The ridiculously over the top nature of the events all help support the idea that this isn’t a game that’s meant to be taken seriously: Here even the straightforward opening sprint has you outpacing a drag racer as energy sparks flare up from your heels and your character starts to smear like they’re in a high-speed Tom and Jerry chase and from there the game only goes and insists on outdoing itself with every one of the seven events that follow. This need to push the imagination of the development team and Numan Athletic’s superstars is how you end up playing a game asking you to zap sea monsters in in the Antarctic, leap between Parisian buildings like the most nineties anime ninja imaginable, and my personal favourite: stop a train with your bare hands, all in the name of sporting competition. The climax to this supernuman series of challenges and the final test of your skills could only be a hop, skip, jump contest… on the edge of a waterfall. I can think of at least two very good reasons for doing away with the traditional shot putt, hurdles, long jump, etc. athletic events: They’re not all that enticing when trying to draw potential customers to a cabinet in a busy arcade for starters – especially in a room where they’d be competing with some of the hardest-hitting graphical powerhouses in existence – but realistic events can also put people off. If you already know you’re a poor swimmer or have unpleasant memories of performing the high jump you’re not likely to spend money seeing if digital recreations of these events are any better. Breaking rocks with your bare fists or shooting down missiles being fired at you from a battleship though? That just looks like a slice of daft arcade fun. The absence of individual character stats and specialities (at least there’s nothing like that presented to the player in-game) also mean there’s no single “best” athlete for experienced players to hog leaving everyone free to pick a favourite based on nothing more than where they like to stand around the cabinet and who they think looks the best before settling in for some friendly competition. And it does remain friendly competition as the game very rarely pits one player against another: Many events will have players taking individual turns and for the challenges that don’t you can’t actually interfere with another person’s efforts meaning you get some of the (finger) exertion and all of the excitement of a big sporting event but as there are no teams to go against each other and no me-vs-you going on there’s never a time when another player can turn to you and dish out some “We could’ve won that if you played better” or “I could’ve broken my record if you hadn’t…” unpleasantness to sour the mood.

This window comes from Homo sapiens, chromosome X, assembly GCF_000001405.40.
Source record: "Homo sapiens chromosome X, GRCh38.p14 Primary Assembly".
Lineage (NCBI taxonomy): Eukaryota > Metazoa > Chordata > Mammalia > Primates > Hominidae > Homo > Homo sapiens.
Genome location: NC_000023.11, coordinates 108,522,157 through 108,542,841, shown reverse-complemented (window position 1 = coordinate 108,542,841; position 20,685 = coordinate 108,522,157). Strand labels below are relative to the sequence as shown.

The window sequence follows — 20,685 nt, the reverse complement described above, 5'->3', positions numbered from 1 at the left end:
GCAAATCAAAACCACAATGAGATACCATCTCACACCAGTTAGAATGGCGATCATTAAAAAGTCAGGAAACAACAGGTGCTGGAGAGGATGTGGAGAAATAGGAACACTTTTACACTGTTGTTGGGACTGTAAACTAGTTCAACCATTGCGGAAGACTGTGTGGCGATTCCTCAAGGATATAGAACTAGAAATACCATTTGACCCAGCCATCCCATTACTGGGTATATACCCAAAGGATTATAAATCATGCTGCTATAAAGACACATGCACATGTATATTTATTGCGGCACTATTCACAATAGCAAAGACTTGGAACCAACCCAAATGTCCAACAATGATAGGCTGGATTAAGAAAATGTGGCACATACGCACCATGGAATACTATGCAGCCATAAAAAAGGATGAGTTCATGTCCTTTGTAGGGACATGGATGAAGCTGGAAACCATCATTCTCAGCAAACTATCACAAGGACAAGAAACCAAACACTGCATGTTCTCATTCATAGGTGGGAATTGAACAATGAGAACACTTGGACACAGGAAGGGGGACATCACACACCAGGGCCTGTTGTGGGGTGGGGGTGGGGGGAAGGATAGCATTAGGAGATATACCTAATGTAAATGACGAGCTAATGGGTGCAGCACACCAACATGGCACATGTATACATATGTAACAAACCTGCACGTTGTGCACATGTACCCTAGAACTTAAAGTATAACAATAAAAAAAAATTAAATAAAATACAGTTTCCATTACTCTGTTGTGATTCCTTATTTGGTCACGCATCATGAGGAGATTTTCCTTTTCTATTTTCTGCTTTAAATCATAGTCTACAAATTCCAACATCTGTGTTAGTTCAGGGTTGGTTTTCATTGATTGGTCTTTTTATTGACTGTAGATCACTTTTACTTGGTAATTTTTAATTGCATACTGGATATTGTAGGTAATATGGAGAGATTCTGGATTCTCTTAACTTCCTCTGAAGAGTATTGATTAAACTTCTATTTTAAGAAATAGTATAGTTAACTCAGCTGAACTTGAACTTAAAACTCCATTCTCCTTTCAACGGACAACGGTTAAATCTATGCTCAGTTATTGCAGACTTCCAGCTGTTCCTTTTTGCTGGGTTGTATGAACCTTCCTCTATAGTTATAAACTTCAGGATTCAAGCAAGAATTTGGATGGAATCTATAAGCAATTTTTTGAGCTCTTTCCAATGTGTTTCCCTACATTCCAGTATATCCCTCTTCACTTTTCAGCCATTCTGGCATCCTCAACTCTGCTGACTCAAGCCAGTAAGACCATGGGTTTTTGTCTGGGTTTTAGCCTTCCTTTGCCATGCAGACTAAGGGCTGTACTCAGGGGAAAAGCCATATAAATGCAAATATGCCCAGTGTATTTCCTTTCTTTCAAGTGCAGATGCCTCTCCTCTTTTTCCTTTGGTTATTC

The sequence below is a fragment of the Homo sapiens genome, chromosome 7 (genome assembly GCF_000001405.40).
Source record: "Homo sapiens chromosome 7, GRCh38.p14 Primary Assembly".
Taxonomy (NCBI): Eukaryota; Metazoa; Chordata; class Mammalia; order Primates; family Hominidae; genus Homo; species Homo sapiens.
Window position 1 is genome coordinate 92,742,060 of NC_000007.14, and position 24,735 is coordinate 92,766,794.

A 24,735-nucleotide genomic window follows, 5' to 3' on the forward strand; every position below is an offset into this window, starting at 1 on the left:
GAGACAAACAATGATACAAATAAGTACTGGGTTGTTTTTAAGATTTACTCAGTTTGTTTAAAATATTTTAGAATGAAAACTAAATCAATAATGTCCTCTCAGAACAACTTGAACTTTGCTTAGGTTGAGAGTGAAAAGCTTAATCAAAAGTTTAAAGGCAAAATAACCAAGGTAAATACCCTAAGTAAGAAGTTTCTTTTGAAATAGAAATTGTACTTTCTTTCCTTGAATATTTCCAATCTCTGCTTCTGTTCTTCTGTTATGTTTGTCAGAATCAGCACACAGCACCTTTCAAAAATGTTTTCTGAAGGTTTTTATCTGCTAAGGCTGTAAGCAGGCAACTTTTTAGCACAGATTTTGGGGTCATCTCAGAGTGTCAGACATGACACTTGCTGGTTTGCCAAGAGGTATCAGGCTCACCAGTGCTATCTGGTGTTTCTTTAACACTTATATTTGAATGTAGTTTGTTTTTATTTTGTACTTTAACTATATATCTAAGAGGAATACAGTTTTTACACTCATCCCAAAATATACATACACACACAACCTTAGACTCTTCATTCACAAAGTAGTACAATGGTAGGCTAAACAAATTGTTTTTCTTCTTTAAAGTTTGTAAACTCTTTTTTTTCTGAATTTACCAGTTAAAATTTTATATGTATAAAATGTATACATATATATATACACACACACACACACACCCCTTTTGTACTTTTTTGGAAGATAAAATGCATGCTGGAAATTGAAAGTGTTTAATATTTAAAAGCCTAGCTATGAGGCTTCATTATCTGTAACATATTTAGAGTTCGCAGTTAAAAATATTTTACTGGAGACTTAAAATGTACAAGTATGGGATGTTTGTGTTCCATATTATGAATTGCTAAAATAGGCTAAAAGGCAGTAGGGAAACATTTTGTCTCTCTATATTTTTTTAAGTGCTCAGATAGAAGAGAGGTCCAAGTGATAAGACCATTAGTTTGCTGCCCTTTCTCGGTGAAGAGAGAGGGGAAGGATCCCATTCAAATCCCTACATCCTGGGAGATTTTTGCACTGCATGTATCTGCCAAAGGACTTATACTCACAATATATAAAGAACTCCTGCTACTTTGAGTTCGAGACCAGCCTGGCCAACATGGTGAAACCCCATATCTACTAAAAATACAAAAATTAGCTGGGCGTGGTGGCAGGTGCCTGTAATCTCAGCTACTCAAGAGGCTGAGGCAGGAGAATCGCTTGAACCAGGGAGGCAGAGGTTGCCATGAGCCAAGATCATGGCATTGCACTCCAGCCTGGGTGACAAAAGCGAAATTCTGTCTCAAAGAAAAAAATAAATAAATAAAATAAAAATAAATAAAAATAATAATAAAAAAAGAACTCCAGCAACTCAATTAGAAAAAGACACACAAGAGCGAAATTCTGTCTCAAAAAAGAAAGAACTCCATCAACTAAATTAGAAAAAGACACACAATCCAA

Numan Athletics may be infused with a cheerful and bright attitude but there’s still a challenging arcade game lurking underneath that’ll take some serious skill and practise to master: it’s not a given that you’ll topple the default world records on your first (or second, or third) attempt and a few events demand nothing less than perfect execution on your part as a single mistimed button press can be enough to instantly fail the entire task. So it’s tough – but never unfair. The difficulty and your eventual success stems from a combination of fast reaction times and learning how to play the included events well – it’s got nothing to do with how badly blistered you’re prepared to let your thumb get in the name of high scores because the game never confuses skill for “pressing buttons really fast”. The Turbo Dash is an excellent example of the thought that went into what could have very easily been a mindless contest: Blindly mashing buttons here will get you nowhere except last place and a sore hand – what you need to do is maintain a steady left-right-left-right rhythm (as fast as you can) if you want to win. While we’re talking about the controls it’s well worth highlighting that the game uses just three buttons for absolutely everything, and some events only use one of them! Entirely in keeping with Numan’s can-do mood, this simple setup makes it easy to rope in friends, relatives, and random newcomers that might have otherwise been put off by the perceived threat of performing either regular arcade sports or the game’s extraordinary souped-up super-sports – all backed up by clear and concise sub-ten second tutorials that really do tell you everything you need to know, allowing anyone to grasp the game’s sometimes outlandish concepts quickly and easily.
In those quiet moments when you’re waiting for your turn to come around you’ll find the events almost as much fun to watch as they are to play, with every location boasting some amusing background detail, special pose, or unique reaction “cutscene” to keep spectators entertained – startled zebra race across the plains, the Eiffel Tower comes into view as you ascend from street level to the highest heights of the Tower Topper event, and characters get bonked on the head if they lose the Non-Stop Rock Chop. However there’s more to this pixel paradise than an artist’s desire to stretch their creative muscles; this beautiful work not only adds flavour and individuality to every scene but genuinely useful visual feedback too: You can not only “feel” the weight of the missile your chosen athlete’s about to toss into the air but you can (and have to) judge the optimum throwing angle purely by sight as well. It’s the same with every challenge: The best time to wall-jump or brace yourself for an incoming train isn’t marked by a gauge or an icon, it’s something you can see.
Whether Numan Athletics itself personally appeals to you or not the positive attitude woven into the very fabric of the game is well worth celebrating: This is an engaging and enjoyable game that proves over and over that competition can be fierce without being unfriendly, that people can lose but don’t have to be discouraged, that a game can be welcoming and accommodating without being a pushover. It’s probably the best party game you’ll never see at a party, an overlooked dose of sunshine that feels as energetic and entertaining as it did almost thirty years ago.